If your telephone conversation is so important, maybe you should'nt be on the plane.Go back to your office. You should'nt be away from your workplace, ever.

March 26 2011 at 10:53 PM Report abuse +1 rate up rate down Reply
Joseph Papierz Jr

Most conversations I've overheard on cell phones are nothing more than just passing the time of day. What happened to the idea of paying attention to what you are doing and doing onlly one thing at a time? "Once in a rare while" I overhear someone in the grocery store saying something like "yes I got the ketchup what's next?" Seems like a written list would be handier and less bothersome to other shoppers. It's a shame that phone users don't have more consideration for where they are and the people around them. We really don't want to hear their private conversations. It's especially annoying when someone is on the phone and a check out clerk asks them a question and they act annoyed at being disturbed. Put the damn phone away and pay attention to why you came into the store in the first place. As far as airplanes goes, there is nothing worse than sitting next to a "Chatty Cathy" when all you want to do is sit back and relax until you get to your destination. For most people traveling is necessary to get from one place to another not an opportunity to catch up on telephone calls. Hearing all announcements made by the flight attendents is sort of handy, too. So I'm totally in favor of no phones on airplanes, trains, or busses.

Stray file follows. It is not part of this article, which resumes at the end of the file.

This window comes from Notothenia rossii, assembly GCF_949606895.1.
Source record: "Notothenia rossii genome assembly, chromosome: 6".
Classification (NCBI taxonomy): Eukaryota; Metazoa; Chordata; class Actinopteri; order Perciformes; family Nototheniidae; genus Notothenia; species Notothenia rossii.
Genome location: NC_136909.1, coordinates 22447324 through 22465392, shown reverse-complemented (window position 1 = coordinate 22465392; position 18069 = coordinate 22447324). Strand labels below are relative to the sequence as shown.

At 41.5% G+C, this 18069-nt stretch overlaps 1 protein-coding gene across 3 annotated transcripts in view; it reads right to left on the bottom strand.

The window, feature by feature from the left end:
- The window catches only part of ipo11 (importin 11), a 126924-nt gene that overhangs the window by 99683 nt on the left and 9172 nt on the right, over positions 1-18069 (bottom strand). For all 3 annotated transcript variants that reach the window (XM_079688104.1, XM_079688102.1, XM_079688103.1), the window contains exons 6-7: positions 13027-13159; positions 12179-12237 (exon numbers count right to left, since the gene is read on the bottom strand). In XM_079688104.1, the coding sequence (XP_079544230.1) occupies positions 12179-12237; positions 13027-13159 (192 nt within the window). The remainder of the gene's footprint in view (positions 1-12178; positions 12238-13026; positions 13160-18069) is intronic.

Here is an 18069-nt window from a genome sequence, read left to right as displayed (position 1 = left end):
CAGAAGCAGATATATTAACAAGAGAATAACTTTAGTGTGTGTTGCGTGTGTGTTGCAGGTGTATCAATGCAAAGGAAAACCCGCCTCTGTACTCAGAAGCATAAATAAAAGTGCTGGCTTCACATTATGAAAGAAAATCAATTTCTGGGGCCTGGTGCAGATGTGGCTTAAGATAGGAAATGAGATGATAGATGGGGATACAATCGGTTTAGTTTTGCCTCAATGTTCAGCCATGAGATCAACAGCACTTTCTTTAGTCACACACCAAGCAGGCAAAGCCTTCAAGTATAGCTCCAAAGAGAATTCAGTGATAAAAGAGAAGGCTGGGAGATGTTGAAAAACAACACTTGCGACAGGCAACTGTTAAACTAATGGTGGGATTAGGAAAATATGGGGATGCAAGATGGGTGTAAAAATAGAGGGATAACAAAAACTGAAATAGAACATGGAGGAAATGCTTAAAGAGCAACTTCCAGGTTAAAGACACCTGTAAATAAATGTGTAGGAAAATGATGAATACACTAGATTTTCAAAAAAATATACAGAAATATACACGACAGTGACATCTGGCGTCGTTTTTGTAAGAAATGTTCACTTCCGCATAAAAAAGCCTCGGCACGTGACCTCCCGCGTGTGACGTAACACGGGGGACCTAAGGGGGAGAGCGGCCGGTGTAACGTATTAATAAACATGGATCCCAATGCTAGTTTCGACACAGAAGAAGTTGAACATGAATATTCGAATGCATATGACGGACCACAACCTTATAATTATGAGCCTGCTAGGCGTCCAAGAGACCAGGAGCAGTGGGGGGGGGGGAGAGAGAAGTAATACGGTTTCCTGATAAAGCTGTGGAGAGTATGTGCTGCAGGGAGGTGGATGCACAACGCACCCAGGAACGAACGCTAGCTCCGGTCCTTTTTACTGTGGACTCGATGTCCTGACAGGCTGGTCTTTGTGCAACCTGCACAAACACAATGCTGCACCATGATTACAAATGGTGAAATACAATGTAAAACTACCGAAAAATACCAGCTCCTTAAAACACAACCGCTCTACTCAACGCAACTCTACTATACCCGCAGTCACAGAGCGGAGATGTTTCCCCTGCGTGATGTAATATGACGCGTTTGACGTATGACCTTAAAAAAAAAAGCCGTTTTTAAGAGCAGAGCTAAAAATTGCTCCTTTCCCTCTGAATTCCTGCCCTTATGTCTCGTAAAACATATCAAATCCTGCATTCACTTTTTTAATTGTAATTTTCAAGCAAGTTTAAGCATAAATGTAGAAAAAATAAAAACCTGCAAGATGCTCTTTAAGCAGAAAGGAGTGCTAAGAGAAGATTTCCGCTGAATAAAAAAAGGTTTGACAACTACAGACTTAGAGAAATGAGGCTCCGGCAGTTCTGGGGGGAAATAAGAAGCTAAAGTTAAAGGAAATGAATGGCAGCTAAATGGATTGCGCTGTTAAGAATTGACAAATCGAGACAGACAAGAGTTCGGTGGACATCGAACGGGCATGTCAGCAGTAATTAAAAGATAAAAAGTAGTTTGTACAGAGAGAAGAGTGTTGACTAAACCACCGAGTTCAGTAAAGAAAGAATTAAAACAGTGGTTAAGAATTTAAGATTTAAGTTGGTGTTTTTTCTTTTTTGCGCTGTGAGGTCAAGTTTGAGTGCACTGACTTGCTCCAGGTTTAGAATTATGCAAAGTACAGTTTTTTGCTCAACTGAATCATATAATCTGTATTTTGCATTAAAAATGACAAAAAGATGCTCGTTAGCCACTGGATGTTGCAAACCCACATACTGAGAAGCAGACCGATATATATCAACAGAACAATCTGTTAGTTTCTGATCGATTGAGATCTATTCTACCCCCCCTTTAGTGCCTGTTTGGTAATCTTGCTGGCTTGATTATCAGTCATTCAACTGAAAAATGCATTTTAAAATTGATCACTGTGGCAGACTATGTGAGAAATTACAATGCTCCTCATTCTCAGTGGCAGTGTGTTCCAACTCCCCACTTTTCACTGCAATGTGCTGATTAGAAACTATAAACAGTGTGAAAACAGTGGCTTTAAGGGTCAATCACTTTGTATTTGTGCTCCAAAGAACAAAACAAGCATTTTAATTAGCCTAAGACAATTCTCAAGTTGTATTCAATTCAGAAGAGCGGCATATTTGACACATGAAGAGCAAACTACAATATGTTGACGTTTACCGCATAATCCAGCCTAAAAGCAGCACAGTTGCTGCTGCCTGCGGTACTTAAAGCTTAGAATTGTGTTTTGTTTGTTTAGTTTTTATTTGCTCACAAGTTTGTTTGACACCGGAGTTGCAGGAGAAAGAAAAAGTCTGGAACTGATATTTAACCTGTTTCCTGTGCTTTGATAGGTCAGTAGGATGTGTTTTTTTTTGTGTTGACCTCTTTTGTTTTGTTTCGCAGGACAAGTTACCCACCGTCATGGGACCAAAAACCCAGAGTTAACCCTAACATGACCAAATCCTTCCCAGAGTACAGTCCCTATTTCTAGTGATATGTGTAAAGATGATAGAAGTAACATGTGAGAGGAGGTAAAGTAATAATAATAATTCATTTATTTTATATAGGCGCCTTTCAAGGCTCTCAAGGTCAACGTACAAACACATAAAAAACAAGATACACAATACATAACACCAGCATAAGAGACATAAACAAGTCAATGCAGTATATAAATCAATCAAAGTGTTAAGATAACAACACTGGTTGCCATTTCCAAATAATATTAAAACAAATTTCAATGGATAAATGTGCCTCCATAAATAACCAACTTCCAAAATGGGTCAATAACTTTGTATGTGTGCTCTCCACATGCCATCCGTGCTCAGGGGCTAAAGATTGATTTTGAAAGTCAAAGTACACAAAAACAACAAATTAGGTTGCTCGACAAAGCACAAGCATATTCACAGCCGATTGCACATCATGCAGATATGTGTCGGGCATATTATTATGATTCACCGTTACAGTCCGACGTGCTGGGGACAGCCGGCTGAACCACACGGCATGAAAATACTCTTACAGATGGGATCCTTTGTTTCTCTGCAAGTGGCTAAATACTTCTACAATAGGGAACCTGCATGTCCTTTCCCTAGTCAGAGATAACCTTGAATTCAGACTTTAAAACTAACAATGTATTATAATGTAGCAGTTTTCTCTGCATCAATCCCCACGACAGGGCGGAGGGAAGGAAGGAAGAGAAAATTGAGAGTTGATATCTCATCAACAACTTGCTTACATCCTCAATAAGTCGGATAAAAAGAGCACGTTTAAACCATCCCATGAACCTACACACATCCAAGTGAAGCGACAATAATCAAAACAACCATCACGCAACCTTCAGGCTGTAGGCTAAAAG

March 26 2011 at 10:50 PM Report abuse rate up rate down Reply
Vicki

I have a problem with noise and use Bose Noise Cancellation headphones when I fly. I have seen them advertised as something that pilots wear in the cockpit. But I am usually asked to turn mine off at the beginning of the flight. Does anyone know if there is any possibility they would interfere with the electronics on the plane and be a danger?

March 26 2011 at 8:22 PM Report abuse rate up rate down Reply
Larry W. Bruce

Please , please, please, do not give the passengers more reasons to disrespect the flight attendants. Many times I have been on flights where passengers won't stop talking during the pre-flight safety instructions, won't fold-up their lap tray when asked, don't put their seat in the upright position or fasten their seat belt when asked to do so by the flight attendants. If the passengers don't want to follow instructions fine but, I certainly don't want any encouragement for them crashing into me or delaying my exit from the plane during an emergency. I actually witnessed a woman falling down the stairs while exiting the plane because she was texting. Too Bad. In my opinion, cellphones and texting should be off untill you are OUT OF THE PLANE AND IN THE TERMINAL. Most people with cell phones are selfish and only think of themselves. Think of the guy behind you that is going to miss his next flight because he's stuck behind some assh*** on a cellphone, chit chatting.

March 26 2011 at 5:57 PM Report abuse +1 rate up rate down Reply